Vehicles drive near campaign posters of candidates ahead of parliamentary election, in Najaf, Iraq, April 20, 2018. REUTERS/Alaa Al-Marjani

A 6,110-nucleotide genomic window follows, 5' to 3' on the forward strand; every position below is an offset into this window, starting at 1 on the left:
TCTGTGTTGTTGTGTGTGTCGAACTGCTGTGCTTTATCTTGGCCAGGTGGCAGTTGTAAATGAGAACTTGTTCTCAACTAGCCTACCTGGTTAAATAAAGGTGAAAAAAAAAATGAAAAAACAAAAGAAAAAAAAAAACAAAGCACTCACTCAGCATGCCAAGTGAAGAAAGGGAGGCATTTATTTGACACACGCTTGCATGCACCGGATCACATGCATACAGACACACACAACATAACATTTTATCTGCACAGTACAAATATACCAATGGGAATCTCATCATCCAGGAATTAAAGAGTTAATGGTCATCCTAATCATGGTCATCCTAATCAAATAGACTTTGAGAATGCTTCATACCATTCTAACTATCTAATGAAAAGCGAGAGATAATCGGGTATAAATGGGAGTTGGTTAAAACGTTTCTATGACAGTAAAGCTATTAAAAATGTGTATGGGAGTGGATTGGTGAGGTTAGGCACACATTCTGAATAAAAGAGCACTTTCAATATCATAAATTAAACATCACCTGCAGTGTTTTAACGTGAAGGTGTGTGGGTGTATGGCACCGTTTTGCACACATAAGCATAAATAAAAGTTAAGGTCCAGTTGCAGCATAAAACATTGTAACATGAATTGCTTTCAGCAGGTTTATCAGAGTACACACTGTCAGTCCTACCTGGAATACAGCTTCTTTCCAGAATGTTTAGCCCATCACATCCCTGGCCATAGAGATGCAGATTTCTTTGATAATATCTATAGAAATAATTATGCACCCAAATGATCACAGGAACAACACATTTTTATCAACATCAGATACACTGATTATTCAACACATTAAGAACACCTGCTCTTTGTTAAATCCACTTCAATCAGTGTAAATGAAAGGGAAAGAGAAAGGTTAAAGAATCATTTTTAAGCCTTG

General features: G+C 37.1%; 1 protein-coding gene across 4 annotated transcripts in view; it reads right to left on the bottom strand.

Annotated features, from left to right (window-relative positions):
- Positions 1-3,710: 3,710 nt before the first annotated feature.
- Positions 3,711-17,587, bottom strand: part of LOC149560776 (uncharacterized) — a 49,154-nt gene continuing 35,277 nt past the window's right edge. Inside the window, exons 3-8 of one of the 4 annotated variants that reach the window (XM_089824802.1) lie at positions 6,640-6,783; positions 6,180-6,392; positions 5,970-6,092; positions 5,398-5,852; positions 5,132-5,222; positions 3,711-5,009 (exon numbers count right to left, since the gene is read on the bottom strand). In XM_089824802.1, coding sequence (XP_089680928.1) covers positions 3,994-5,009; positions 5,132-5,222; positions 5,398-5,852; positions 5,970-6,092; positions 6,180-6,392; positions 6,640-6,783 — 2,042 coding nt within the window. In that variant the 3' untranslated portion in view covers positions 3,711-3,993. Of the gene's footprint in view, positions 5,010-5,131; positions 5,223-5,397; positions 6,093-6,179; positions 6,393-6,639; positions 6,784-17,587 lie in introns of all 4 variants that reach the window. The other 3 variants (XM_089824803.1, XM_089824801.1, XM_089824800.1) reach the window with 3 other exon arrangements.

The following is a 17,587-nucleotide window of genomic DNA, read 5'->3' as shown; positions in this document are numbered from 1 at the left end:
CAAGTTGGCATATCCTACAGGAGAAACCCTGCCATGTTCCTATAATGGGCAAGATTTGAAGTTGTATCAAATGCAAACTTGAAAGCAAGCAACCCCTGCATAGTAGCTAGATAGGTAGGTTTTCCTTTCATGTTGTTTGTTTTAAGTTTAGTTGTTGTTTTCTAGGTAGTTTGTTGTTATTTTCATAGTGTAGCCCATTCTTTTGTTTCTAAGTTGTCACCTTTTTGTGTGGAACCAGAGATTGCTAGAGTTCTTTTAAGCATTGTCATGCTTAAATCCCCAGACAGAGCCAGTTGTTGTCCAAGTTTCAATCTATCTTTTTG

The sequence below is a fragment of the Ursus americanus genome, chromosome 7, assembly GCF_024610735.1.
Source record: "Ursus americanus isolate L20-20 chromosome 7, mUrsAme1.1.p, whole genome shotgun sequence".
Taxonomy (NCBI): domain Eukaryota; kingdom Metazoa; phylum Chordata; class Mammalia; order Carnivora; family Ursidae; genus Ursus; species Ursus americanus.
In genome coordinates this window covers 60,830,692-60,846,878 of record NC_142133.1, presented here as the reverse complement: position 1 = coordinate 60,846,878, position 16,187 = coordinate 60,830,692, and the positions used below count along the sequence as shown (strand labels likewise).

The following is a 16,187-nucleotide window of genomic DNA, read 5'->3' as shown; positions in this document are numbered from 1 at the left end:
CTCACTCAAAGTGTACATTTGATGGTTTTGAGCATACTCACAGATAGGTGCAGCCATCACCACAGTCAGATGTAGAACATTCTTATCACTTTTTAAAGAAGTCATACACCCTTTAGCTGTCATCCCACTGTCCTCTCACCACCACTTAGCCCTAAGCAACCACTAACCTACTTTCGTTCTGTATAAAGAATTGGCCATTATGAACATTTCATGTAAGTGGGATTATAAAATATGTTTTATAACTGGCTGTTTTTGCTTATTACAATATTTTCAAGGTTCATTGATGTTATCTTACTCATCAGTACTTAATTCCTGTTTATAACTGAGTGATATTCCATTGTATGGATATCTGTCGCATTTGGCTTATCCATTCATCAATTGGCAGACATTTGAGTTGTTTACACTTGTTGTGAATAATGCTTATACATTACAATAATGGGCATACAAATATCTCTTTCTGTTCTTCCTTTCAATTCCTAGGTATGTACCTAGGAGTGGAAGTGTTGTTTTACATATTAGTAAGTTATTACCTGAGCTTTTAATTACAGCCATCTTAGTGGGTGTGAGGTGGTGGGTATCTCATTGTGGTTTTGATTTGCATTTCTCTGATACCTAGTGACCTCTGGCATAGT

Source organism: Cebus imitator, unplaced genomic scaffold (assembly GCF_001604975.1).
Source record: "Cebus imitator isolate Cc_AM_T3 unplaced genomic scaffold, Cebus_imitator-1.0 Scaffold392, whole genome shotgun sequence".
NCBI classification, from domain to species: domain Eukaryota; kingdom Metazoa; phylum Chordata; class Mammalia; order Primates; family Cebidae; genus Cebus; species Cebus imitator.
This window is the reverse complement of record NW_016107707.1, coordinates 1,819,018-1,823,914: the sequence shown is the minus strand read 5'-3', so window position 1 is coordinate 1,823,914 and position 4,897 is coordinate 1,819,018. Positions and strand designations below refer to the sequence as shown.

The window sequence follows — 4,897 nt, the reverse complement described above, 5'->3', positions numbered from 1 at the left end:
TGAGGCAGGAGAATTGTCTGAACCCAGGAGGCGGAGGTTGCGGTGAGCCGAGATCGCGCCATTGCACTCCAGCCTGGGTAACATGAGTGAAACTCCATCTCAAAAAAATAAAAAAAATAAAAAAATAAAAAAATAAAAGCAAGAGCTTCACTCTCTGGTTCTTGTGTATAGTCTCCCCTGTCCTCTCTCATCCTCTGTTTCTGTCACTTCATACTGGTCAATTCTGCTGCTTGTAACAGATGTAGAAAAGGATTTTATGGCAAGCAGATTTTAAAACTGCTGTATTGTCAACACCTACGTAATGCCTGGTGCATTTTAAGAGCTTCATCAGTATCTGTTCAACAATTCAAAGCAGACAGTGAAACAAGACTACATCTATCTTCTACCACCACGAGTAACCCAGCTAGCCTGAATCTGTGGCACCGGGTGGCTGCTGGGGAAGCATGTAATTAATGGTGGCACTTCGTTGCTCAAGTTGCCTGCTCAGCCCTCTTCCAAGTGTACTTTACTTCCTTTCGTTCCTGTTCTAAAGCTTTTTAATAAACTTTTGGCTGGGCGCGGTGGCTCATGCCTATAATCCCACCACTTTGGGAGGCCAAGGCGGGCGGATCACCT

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Iraq's Shiites split ahead of crucial pollsUnited in their fight against Saddam Hussein's oppression for decades, Iraq's Shiites have become deeply fragmented and disillusioned with their leaders after 15 years in power. The divisions within the community now risk splitting the Shiite vote in a May 12 election, which could complicate and delay the formation of a government, threaten gains against Daesh (ISIS) and let Iran meddle further in Iraq's politics.In the past, while no party has won enough seats to govern alone, there has typically been one Shiite leader with enough support to shape a ruling coalition government.This time there are three Shiite front-runners: incumbent Haider al-Abadi, who has promoted a more inclusive government; his overtly sectarian predecessor Nouri al-Maliki who failed to inspire unity; and Hadi al-Amiri, a military commander close to Iran's powerful Revolutionary Guard seen as a war hero by many.Just an hour away from Najaf in Karbala, the holy city visited by 30 million Shiite pilgrims a year, sharing power with Sunnis and Kurds is not seen as a solution.Basra produces around 3.5 million barrels of oil per day, the vast majority of Iraq's oil wealth equivalent to more than 80 percent of the federal budget.
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